Chicago magazine

This Woman’s Worth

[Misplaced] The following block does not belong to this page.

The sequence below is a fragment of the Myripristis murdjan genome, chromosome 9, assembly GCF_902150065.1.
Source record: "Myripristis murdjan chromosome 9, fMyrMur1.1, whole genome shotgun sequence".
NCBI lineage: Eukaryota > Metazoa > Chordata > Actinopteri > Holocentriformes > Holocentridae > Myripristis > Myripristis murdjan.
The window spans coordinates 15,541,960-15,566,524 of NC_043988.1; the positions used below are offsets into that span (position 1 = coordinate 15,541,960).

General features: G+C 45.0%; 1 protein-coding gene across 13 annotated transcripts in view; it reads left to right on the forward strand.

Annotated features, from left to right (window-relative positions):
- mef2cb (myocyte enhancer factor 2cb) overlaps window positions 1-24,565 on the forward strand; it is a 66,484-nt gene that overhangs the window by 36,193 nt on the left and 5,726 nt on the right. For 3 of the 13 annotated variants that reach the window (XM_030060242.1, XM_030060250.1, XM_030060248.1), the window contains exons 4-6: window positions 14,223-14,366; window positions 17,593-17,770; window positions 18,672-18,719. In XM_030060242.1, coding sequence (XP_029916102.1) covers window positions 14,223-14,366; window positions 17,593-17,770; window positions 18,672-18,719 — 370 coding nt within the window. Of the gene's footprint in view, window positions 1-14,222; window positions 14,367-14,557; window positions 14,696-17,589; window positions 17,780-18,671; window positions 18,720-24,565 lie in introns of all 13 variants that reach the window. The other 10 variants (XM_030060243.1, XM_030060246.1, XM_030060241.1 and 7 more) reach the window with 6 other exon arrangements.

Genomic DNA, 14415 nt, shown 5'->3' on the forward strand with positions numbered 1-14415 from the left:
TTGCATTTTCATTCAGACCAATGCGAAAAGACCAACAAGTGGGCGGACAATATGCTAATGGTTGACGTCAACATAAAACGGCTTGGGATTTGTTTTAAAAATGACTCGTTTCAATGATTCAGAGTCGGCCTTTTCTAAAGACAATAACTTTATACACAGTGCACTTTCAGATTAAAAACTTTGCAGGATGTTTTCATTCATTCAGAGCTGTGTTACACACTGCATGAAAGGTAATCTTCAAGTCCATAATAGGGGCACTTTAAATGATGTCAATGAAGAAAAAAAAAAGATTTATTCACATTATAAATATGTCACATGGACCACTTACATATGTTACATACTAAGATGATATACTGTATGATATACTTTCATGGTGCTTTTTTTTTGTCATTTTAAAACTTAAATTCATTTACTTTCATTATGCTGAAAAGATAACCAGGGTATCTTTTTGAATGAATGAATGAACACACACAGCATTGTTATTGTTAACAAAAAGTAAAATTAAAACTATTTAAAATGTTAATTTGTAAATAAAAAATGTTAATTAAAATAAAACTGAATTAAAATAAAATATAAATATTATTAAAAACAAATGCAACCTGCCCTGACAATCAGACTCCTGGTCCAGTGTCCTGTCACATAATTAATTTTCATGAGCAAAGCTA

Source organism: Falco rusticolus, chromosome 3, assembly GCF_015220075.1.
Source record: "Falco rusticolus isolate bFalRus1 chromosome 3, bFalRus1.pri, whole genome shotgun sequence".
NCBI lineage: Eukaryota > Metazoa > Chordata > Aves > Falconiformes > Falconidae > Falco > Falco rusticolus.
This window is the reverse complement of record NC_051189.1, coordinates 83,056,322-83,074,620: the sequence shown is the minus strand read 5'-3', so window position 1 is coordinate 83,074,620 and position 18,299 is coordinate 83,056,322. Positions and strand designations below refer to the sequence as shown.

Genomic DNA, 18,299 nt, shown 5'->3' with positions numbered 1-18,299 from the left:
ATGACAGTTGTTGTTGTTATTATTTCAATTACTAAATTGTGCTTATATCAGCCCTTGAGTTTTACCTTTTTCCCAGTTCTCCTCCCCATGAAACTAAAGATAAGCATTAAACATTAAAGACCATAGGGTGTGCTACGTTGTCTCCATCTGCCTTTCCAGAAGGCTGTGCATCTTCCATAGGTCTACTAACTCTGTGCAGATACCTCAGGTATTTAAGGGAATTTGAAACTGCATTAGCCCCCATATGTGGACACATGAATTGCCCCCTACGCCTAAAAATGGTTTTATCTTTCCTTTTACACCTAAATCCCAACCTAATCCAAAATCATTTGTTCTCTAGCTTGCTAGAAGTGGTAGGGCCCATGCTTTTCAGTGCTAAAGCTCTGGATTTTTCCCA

elry line in 1999, the former dancer imagined creating pieces that a self-made woman would buy for herself. “It you at given times of the year, like Valentine’s Day, or when you got engaged,” says the Brooklyn-by--way-of-Tuscany designer. “But it was frowned upon to self-purchase.” She aimed to change that with her sensual, organic pieces that are priced for the career woman and mix high (diamonds) with low (colorful gems) for everyday wear. Her second boutique, after the one in New York City, landed here in December, with a goal of democratizing the jewelry-buying process. Every bracelet, earring, ring, chain, or bangle hangs on a magnetic felt wall, ready to be tried on without need of salespeople (though they are around if you do need them). The only baubles quarantined behind glass are some of the one-of-a-kind pieces that make up the Luce Rosa collection, exclusive to Chicago. “One of the main stones is paper-thin mother-of-pearl encased in rock crystal, inspired by butterfly wings,” Rostagno says. “It has a unique iridescence and mysterious color that’s enchanting.” Splurge avoid the awkwardness of asking to try on jewel after jewel locked inside a glass vitrine.

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